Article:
140th Anniversary Celebration
"A Walk Through Time"


THE PARISH CHURCH OF ST MARY THE VIRGIN, Woburn in Bedfordshire was designed by the architect Henry Clutton and built between 1865 and 1868 for William, 8th Duke of Bedford. From 22 to 26 May 2008, in order to celebrate its 140th anniversary, the church held a Flower Festival entitled 'A Walk Through Time'.

This website has been created by a visitor to the festival and includes photographs taken during that visit. Acknowledgement is given to the creators and sponsors of St Mary's Church website from which the following edited description of the church has been taken. The official website of the church may be accessed here.

Henry Clutton had just finished another church for his patron at Tavistock on the Russell estate there. It was an equally grand conception in the Romanesque style. Clutton was a student of French medieval architecture. He had previously won a design competition for a cathedral at Lille although his plan was never carried forward to the construction stage.

St Mary's was originally built with a tall spire which had to be dismantled for safety reasons in 1890. A crypt for the internment of ducal family members was also constructed but the Russells have continued to use the family vault at Chenies in Buckinghamshire.

The interior has the hallmarks of a French cathedral, with its lofty lines, slender pillars and single vaulted roof. At the eastern end of the south aisle there is a stained glass window depicting St Francis of Assisi standing among the birds and flowers of the Woburn Abbey estate. It commemorates the life of Mary, Duchess of Bedford from 1865 to 1937, a lady 'whose work was in the hospitals, whose delight was in the birds'. Mary built and ran a cottage hospital at Maryland in Woburn where wounded soldiers were treated during the First World War. She was among the early aviatrixes and failed to return after her aircraft went missing on a flight over East Anglia.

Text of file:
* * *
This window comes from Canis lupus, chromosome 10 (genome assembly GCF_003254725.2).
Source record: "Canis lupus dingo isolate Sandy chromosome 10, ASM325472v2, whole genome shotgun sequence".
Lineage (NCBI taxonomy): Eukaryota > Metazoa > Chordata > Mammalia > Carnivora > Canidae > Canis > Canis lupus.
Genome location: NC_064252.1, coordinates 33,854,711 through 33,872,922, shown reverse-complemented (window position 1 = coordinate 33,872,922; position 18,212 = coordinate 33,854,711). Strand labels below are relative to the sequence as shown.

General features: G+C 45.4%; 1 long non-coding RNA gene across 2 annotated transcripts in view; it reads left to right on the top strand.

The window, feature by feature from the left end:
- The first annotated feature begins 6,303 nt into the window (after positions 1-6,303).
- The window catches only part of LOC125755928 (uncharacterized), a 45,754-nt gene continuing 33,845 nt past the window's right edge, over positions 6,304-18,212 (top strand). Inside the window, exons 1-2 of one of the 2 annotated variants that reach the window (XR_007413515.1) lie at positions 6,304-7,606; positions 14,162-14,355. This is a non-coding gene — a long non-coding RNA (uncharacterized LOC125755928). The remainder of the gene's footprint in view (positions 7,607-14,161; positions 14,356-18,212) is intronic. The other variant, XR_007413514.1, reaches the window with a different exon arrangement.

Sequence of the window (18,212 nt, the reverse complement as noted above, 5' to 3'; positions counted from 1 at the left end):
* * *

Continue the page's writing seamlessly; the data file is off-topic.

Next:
In the village is all that remains of the medieval church of Woburn. While modern St Mary's was under construction much of it was demolished except, particularly, for the elegant tower which had been restored by Blore in 1830. Today it houses the 'Woburn Heritage Centre', a museum of local life and history. The church pictured in 1910 (right) presents much the same appearance today.

For the first page of festival photographs please click here.